BEIJING, July 4 -- Medical institutions must give
priority to Chinese citizens - and not foreigners - for organ transplants, the
Ministry of Health (MOH) said Tuesday.
It is estimated that 2 million Chinese need
transplants each year, but only 20,000 operations are conducted because of a
shortage of organs, according to Vice-Minister of Health Huang Jiefu.
Foreigners are forbidden from coming on so-called
medical tours for transplants; but in special circumstances, can apply to
Their cases will be appraised by provincial medical
authorities and final approval is needed from the Ministry of Health before
MOH spokesman Mao Qun'an said that the procedure does
not mean that the government is easing the ban on foreign patients seeking organ
transplants on visit visas.
The move is more out of humanitarian considerations,
But Zhang Lei, a leading organ transplant surgeon at
Beijing Friendship Hospital, suggested that foreigners have the operation in
their country of residence because of follow-up treatment.
"We always give priority to Chinese patients for
organ transplants," Zhang said.
However, he noted that some domestic hospitals seek
foreign patients to make profits, and some brokers rake in a lot by organizing
organ transplants for overseas patients.
"The world is getting flat but globalization in the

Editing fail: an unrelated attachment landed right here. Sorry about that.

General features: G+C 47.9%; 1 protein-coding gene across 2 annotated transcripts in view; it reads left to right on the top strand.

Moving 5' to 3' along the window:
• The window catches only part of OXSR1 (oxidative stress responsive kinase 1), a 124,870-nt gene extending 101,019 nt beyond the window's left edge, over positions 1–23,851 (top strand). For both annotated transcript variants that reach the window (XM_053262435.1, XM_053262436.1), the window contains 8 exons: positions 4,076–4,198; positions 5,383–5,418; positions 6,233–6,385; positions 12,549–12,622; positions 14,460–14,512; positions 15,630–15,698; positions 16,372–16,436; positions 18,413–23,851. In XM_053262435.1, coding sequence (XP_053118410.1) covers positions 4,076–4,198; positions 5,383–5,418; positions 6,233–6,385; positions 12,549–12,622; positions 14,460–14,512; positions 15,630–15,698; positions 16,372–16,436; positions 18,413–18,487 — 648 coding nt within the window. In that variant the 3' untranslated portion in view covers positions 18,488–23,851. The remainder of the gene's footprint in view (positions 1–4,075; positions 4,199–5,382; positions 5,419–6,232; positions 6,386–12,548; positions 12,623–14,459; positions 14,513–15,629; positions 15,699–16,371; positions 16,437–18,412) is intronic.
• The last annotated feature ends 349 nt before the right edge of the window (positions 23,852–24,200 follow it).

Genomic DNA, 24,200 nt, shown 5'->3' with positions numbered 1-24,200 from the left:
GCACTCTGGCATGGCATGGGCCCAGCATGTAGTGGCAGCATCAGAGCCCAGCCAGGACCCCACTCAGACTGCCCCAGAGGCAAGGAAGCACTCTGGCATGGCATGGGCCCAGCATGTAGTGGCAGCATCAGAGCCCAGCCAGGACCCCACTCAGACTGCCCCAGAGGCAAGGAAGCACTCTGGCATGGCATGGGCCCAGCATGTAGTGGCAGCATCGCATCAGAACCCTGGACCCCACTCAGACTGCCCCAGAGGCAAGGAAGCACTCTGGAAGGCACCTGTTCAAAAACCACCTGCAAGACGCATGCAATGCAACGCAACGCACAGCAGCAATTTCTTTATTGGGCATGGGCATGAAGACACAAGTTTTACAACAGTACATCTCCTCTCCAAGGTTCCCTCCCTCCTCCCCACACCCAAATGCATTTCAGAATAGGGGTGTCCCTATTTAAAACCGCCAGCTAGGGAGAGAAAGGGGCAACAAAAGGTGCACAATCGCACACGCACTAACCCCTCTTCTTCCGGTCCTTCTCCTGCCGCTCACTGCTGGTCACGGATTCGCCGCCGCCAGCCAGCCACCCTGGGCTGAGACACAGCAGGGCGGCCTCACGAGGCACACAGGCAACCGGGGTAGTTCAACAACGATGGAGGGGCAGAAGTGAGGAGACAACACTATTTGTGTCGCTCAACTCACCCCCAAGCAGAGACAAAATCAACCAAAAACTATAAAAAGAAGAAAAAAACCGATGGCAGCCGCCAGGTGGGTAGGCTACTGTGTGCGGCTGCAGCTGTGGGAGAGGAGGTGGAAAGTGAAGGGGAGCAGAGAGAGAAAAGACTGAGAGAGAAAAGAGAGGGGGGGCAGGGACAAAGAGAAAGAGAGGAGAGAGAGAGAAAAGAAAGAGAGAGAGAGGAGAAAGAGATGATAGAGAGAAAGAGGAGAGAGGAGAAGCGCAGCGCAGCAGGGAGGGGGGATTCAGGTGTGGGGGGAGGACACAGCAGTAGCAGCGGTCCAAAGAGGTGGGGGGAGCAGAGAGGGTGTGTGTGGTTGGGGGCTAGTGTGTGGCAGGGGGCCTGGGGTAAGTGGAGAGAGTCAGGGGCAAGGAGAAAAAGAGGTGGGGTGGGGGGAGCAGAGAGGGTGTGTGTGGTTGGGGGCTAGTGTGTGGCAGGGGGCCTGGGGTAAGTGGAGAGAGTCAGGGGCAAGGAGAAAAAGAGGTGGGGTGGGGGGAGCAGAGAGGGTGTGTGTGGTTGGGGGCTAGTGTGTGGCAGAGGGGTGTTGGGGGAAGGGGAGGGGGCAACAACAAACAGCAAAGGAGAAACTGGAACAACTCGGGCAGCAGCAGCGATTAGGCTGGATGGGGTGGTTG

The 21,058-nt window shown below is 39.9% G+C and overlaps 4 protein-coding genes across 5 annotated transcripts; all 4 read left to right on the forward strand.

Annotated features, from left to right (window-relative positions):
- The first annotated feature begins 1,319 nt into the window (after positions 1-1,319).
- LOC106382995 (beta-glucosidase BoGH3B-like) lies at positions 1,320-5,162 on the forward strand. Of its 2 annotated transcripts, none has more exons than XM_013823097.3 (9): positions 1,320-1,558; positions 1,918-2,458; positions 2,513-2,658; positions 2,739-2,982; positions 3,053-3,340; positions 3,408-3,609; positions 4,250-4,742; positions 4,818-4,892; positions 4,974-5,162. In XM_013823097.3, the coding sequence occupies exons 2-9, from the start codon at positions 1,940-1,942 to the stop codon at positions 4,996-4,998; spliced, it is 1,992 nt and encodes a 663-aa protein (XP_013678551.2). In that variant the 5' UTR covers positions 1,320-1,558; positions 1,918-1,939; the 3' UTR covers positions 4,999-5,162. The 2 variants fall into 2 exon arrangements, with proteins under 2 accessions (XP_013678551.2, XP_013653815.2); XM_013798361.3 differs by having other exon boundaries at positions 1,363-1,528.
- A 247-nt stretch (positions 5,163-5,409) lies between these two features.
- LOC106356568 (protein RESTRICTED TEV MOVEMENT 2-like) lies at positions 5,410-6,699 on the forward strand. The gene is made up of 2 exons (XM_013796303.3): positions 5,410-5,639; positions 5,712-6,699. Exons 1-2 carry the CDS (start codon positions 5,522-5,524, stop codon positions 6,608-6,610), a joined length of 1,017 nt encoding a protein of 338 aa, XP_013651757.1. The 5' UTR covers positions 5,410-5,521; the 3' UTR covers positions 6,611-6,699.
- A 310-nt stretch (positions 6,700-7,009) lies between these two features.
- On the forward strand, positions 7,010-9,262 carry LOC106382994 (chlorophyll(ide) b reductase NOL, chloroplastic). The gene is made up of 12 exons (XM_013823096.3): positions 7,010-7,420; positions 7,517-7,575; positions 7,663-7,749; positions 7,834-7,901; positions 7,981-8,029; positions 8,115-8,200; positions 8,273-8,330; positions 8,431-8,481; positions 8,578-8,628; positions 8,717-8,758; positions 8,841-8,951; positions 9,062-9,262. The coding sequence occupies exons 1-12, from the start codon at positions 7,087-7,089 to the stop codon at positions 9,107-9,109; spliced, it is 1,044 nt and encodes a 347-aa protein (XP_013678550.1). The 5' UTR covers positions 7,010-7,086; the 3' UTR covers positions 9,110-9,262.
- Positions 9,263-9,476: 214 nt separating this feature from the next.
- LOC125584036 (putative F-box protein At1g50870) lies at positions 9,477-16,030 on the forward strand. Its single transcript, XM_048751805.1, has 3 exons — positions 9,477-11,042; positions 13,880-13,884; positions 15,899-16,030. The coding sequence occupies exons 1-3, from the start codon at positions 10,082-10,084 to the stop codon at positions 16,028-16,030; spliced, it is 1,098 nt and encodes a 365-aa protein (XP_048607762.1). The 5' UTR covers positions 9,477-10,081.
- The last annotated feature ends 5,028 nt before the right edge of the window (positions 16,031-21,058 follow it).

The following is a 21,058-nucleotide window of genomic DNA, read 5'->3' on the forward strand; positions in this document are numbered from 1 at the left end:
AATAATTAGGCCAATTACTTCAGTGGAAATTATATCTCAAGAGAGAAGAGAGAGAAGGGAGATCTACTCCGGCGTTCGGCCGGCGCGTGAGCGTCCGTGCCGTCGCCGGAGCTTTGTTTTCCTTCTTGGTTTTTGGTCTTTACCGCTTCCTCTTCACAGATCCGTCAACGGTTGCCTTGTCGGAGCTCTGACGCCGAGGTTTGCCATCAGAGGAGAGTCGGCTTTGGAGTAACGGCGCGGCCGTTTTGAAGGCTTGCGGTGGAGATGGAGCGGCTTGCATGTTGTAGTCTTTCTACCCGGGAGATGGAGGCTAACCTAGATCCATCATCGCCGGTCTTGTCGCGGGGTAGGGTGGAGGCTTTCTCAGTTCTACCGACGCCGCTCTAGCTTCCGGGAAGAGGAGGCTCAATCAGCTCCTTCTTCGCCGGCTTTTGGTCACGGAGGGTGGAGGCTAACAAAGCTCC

medical sector, to some extent, denies a fair chance for Chinese nationals."
A rising number of well-off foreigners have come to
China for kidney, liver, and other organ transplants, lured by the illegal
availability of organs, rapidly improving medical facilities and first-class
Most are from the Middle East and neighboring
countries such as Japan and South Korea. The cost is only a fraction of what it
is in their home countries.
More than 3,000 South Koreans, according to media
reports in the country, had organ transplant operations in China in the past
A leading kidney specialist in Malaysia reportedly
said that more than 1,000 Malaysians have had kidney transplants in China in
China's regulations on human organ transplants, which
prohibit organizations and individuals from trading human organs in any form,
took effect in May.
Currently, about 160 Chinese medical institutions are
authorized to provide the service.
(Source: China Daily)